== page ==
- 2012 - 2013: Clinical demonstrator for BSc (Hons) Optometry, 1st year module Optometric Dispensing and Appliances
- 2012 - Present: Clinical demonstrator for BSc (Hons) Optometry, 2nd year module Clinical Studies and Dispensing
- 2013 Present: Clinical demonstrator for BSc (Hons) Optometry 2nd year module Binocular Vision and Optometric Neurophysiology
Honours and awards
- 2009-2010: Institutional Review Board for Human Studies, Schepens Eye Research Institute, Department of Ophthalmology, Harvard Medical School, Boston, USA.
- 2006: Summer Research Scholarship, College of Optometrists, UK.
- October 2012: Nystagmus Network Open Day, School of Optometry, Cardiff University / Nystagmus Network. . Presentation of current nystagmus research at the School of Optometry and answering questions on aspects of nystagmus including waveform, associated conditions and visual functioning.
- March 2013: Science in Health Live, School of Medicine, Cardiff University / University Hospital of Wales. Demonstration to introduce high school students to the function of eye movements and how they are recorded in the course of basic research and clinical diagnosis
- March 2013: Brain Games, Cardiff School of Psychology, Cardiff University / Wellcome Trust. Demonstration of a series of visual illusions aimed at children aged 8-11 to find out more about how their brain works.
- October 2013: Nystagmus Network Open Day, School of Optometry, Cardiff University / Nystagmus Network. Presentation of current nystagmus research at the School of Optometry and answering questions on aspects of nystagmus including waveform, associated conditions and visual functioning
- 2004-2007: BSc (Hons) Optometry, University of Ulster
- 2012 - Present: PhD Vision Science, Cardiff University (PSYCH/OPTOM)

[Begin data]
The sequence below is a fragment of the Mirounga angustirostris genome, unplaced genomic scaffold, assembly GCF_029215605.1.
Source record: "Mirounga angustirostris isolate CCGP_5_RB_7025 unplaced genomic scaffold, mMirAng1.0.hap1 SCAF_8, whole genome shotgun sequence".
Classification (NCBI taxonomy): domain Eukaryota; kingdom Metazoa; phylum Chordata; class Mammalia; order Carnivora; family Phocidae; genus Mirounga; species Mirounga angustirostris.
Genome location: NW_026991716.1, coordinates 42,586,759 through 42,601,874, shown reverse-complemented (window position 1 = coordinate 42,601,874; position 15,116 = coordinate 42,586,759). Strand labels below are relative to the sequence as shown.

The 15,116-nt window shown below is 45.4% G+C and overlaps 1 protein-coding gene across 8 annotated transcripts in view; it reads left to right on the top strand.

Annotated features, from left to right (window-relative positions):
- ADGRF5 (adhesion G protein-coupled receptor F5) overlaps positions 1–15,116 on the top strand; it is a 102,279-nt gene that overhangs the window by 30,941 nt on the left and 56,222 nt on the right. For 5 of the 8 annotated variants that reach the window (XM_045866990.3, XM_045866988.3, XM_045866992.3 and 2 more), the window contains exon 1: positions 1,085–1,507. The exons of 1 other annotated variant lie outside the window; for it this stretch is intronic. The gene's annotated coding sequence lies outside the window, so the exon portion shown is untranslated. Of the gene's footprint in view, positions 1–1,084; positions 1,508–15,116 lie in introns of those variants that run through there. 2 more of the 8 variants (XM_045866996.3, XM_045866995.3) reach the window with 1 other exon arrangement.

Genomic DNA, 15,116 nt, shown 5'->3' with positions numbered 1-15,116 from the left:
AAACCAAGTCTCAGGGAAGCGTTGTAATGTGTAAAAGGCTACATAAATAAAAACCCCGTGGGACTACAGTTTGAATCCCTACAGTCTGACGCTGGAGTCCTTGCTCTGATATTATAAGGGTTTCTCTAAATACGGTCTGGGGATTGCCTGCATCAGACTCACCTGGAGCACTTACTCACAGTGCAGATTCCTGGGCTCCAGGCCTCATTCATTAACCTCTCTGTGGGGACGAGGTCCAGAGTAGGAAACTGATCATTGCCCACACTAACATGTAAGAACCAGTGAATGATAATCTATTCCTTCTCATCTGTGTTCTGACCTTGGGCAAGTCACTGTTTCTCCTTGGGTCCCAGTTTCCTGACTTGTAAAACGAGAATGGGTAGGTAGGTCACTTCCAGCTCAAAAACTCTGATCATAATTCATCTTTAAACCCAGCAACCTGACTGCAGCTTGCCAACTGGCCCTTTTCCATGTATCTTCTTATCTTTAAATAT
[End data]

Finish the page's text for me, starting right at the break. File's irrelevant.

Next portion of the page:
- 2008-2010: Research fellow with Dr Peter Bex, Schepens Eye Research Institute, Department of Ophthalmology, Harvard Medical School, Boston, USA.
- 2007-2008: Pre-registration optometrist, Moorfields Eye Hospital NHS Foundation Trust, London, UK.
I conduct basic research, using eye tracking and computer-based tasks, to investigate motion perception resulting from normal and abnormal development of the human visual system.
All visual input must be processed by the retinas before transmission to the visual cortex of the brain. However, eye movements are constantly directing the retinas to different objects in the environment. Yet, despite this incessant motion of the retinas, the environment is usually perceived as stationary.
A number of neuro-ophthamic conditions can produce continuous, pathological oscillations of the eyes (a sign called nystagmus) that may or may not result in an illusory motion of the environment (a symptom called oscillopsia).
The objective of my current research is to relate eye movements to measures of visual function and motion perception, in normal observers and in those with nystagmus, in an effort to better understand the perception of stationarity, oscillopsia and the consequences of inappropriate motion of the eyes
- Fight for Sight / Nystagmus Network joint small grant award (2013-2014)
- Lee Mcilreavy (OPTOM/PSYCH), Prof Tom Freeman (PSYCH) & Dr Jon Erichsen, (OPTOM)
Understanding the oscillopsia in nystagmus to provide a basis for treatment
- BBSRC PhD studentship (2012-2015)
- Prof Tom Freeman (PSYCH) & Dr Jon Erichsen, (OPTOM)